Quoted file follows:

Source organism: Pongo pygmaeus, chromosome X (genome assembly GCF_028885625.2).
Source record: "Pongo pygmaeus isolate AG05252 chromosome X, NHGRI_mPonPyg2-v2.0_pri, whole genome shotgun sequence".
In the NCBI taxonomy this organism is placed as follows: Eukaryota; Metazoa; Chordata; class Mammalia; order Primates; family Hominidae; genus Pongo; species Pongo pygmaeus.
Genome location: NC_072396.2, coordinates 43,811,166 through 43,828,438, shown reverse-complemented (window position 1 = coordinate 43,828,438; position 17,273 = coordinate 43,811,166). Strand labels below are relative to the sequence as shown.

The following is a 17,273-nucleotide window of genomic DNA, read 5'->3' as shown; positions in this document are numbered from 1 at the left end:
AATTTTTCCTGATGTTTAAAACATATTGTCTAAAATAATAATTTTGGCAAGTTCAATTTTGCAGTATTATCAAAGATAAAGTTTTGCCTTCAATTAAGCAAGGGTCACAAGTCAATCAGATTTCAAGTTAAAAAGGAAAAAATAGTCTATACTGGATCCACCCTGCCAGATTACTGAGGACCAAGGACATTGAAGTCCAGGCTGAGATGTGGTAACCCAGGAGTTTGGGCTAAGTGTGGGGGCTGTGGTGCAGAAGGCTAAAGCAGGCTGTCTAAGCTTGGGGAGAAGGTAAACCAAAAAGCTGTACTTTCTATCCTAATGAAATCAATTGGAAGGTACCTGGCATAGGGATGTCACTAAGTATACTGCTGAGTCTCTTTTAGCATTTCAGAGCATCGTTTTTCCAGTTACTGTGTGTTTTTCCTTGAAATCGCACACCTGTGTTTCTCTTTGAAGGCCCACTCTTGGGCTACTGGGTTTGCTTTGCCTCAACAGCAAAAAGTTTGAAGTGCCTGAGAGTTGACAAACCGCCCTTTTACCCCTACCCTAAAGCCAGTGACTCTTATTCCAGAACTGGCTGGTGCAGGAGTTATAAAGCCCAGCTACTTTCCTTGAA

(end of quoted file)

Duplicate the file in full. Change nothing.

Source organism: Pongo pygmaeus, chromosome X (genome assembly GCF_028885625.2).
Source record: "Pongo pygmaeus isolate AG05252 chromosome X, NHGRI_mPonPyg2-v2.0_pri, whole genome shotgun sequence".
In the NCBI taxonomy this organism is placed as follows: Eukaryota; Metazoa; Chordata; class Mammalia; order Primates; family Hominidae; genus Pongo; species Pongo pygmaeus.
Genome location: NC_072396.2, coordinates 43,811,166 through 43,828,438, shown reverse-complemented (window position 1 = coordinate 43,828,438; position 17,273 = coordinate 43,811,166). Strand labels below are relative to the sequence as shown.

The following is a 17,273-nucleotide window of genomic DNA, read 5'->3' as shown; positions in this document are numbered from 1 at the left end:
AATTTTTCCTGATGTTTAAAACATATTGTCTAAAATAATAATTTTGGCAAGTTCAATTTTGCAGTATTATCAAAGATAAAGTTTTGCCTTCAATTAAGCAAGGGTCACAAGTCAATCAGATTTCAAGTTAAAAAGGAAAAAATAGTCTATACTGGATCCACCCTGCCAGATTACTGAGGACCAAGGACATTGAAGTCCAGGCTGAGATGTGGTAACCCAGGAGTTTGGGCTAAGTGTGGGGGCTGTGGTGCAGAAGGCTAAAGCAGGCTGTCTAAGCTTGGGGAGAAGGTAAACCAAAAAGCTGTACTTTCTATCCTAATGAAATCAATTGGAAGGTACCTGGCATAGGGATGTCACTAAGTATACTGCTGAGTCTCTTTTAGCATTTCAGAGCATCGTTTTTCCAGTTACTGTGTGTTTTTCCTTGAAATCGCACACCTGTGTTTCTCTTTGAAGGCCCACTCTTGGGCTACTGGGTTTGCTTTGCCTCAACAGCAAAAAGTTTGAAGTGCCTGAGAGTTGACAAACCGCCCTTTTACCCCTACCCTAAAGCCAGTGACTCTTATTCCAGAACTGGCTGGTGCAGGAGTTATAAAGCCCAGCTACTTTCCTTGAA